As I gathered articles from various news sources, Henry W. Fisher’s proposal of disaster time periods helped me to categorize the timing of Hurricane Sandy as well as the behavioral and organizational responses that Hurricane Sandy provoked. Fischer suggests that disasters are best understood when divided into five periods: the pre-impact period, the impact period, the immediate post-impact period, the recovery period, and the long-term reconstruction period (Fischer 15). For our research purposes, we are focusing on the impact, the immediate post-impact, and the recovery periods. Even though I was able to sort the news sources into the appropriate disaster time period, I was constantly asking myself how Hurricane Sandy is being presented to a public audience and what information is being excluded from this framework.
While an impact period is recognized as the shortest and most dangerous, I was surprised to read about the portrayal of flexibility regarding evacuations. Perhaps I was not as informed as I should have been at the time, but the entire procedure seems to have lacked accurate knowledge about the storm. In Cara Buckley’s article, “Panicked Evacuations Mix With Nonchalance in Hurricane Sandy’s Path,” she describes how hundreds of thousands of residents from Connecticut, New York, and New Jersey were ordered to leave their homes. It is still unclear to me exactly who was ordered to leave. However, I wonder whether or not “ordered” is even the correct word to use in this context. Instead, people seemed to interpret an evacuation to be recommended, yet not entirely necessary.
Because of the deaths that had occurred in the Caribbean, governors of coastal states, such as Maryland, Virginia, Connecticut, and Virginia, were prompted to declare states of emergency. In Mayor Bloomberg’s address to residents of New York City on the Saturday evening prior to the storm, he had yet to order an evacuation for “low-lying areas such as Coney Island, Manhattan Beach, Far Rockaway, Midland Beach, and Staten Island’s South Beach” (Tartar). Though Bloomberg warned these residents about power outages and flooding, he focused more on encouraging New Yorks “to make any potential last-minute evacuations by putting together ‘go bags’” (Tartar). Buckley complements this description of Bloomberg’s address and adds that, “People who stayed behind would not face arrest, though Mr. Bloomberg said they would not only put themselves at risk, but also possible endanger the lives of emergency responders” (Buckley). While Buckley concedes to the resistance that some New Yorkers experienced, I am curious if such responses were potentially considered to be selfish by others, especially those who had committed to evacuating.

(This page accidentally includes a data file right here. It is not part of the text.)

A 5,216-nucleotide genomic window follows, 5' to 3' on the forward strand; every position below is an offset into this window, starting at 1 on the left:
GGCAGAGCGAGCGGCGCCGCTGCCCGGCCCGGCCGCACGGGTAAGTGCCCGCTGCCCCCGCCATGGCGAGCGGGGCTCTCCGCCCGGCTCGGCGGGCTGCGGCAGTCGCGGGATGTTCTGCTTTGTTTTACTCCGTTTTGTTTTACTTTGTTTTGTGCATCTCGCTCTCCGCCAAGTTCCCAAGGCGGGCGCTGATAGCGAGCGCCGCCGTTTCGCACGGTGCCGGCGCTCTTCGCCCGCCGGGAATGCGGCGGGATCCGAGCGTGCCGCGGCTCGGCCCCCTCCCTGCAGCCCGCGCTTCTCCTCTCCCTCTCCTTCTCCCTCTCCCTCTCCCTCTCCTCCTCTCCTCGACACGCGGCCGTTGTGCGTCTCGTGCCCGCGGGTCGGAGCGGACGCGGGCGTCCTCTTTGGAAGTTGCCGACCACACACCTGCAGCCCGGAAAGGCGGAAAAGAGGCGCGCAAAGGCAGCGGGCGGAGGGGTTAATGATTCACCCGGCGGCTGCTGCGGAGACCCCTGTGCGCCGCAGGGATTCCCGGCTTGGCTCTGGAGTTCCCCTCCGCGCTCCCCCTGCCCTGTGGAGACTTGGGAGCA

Did people resist such precautions because they did not want to be inconvenienced or did they feel as if they had not received ample notice? Did they perceive themselves as invincible? Do natural disasters tend to illuminate the impulsivity that some people experience or are people more inclined to carefully contemplate their options? Because some people were reluctant to leave and others took the threat more seriously, I am unsure as to whether these responses are due to the residents’ lack of understanding of the storm’s severity or a lack of proper articulation on behalf of government representatives.
Buckley, Cara. “Panicked Evacuations Mix With Nonchalance in Hurricane Sandy’s Path.” The New York Times. 28 October 2012. Web. 6 February 2013. <http://www.nytimes.com>.
Fischer, Henry W. 2008. “What is a Disaster?” Pp. 1-18 in Response to Disaster: Fact versus Fiction and Its Perpetuation. New York: University Press of America.
Tartar, Andre and Caroline Bankoff. “Frankenstorm Is at Hurricane Strength.” New York Magazine. 27 October 2012. Web. 4 February 2013. <http://www.nymag.com>.